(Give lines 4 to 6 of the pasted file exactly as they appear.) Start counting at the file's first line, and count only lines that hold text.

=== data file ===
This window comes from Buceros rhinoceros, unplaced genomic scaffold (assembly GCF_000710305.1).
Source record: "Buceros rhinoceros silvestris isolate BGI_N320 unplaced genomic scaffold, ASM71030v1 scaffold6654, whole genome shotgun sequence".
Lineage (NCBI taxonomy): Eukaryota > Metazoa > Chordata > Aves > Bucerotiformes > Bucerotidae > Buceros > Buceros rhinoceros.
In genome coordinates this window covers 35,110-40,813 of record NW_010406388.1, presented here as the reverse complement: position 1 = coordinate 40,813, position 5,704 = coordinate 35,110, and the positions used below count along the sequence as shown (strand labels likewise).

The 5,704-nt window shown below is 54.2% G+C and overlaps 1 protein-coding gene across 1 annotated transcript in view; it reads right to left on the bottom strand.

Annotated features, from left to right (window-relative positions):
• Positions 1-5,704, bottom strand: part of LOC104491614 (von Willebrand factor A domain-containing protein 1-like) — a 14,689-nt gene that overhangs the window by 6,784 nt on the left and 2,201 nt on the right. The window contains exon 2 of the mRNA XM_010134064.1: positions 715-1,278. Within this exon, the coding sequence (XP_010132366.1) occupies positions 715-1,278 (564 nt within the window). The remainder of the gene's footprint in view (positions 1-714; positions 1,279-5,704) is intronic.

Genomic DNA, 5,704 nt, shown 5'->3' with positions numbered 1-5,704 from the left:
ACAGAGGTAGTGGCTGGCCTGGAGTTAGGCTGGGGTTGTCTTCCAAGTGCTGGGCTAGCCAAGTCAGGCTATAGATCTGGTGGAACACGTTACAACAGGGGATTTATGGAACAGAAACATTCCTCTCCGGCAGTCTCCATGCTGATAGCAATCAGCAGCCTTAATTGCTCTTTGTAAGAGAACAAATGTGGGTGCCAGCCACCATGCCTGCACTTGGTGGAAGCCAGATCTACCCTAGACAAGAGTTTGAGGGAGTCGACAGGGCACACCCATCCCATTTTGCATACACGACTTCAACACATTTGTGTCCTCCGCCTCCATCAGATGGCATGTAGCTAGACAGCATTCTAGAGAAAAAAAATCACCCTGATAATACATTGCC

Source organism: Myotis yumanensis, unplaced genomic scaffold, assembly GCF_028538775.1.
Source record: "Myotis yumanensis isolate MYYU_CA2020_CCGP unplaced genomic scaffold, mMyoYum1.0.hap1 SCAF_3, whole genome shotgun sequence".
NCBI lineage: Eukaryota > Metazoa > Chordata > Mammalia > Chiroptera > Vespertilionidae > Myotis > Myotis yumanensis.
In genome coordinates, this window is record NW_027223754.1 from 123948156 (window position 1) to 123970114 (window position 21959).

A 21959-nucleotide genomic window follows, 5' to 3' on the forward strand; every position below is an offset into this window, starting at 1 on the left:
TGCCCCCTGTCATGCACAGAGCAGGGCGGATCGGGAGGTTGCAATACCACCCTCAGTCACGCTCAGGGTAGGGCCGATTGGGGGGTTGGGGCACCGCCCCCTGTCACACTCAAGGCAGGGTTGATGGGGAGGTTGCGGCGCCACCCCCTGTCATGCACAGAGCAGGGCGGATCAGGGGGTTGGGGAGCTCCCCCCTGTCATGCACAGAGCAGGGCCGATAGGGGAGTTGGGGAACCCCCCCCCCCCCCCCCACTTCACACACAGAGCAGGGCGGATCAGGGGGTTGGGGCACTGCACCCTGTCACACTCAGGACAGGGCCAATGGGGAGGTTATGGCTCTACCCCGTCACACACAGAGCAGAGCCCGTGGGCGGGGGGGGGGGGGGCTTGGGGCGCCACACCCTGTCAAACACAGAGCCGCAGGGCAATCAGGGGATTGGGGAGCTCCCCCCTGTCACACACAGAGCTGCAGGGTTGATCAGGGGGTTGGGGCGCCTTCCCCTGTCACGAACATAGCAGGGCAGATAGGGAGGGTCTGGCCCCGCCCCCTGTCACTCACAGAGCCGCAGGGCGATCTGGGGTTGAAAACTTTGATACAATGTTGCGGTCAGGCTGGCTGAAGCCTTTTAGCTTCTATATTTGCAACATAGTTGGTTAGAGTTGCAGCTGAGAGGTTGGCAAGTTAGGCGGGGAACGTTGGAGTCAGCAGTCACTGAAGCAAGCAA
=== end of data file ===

In genome coordinates this window covers 35,110-40,813 of record NW_010406388.1, presented here as the reverse complement: position 1 = coordinate 40,813, position 5,704 = coordinate 35,110, and the positions used below count along the sequence as shown (strand labels likewise).

The 5,704-nt window shown below is 54.2% G+C and overlaps 1 protein-coding gene across 1 annotated transcript in view; it reads right to left on the bottom strand.

Annotated features, from left to right (window-relative positions):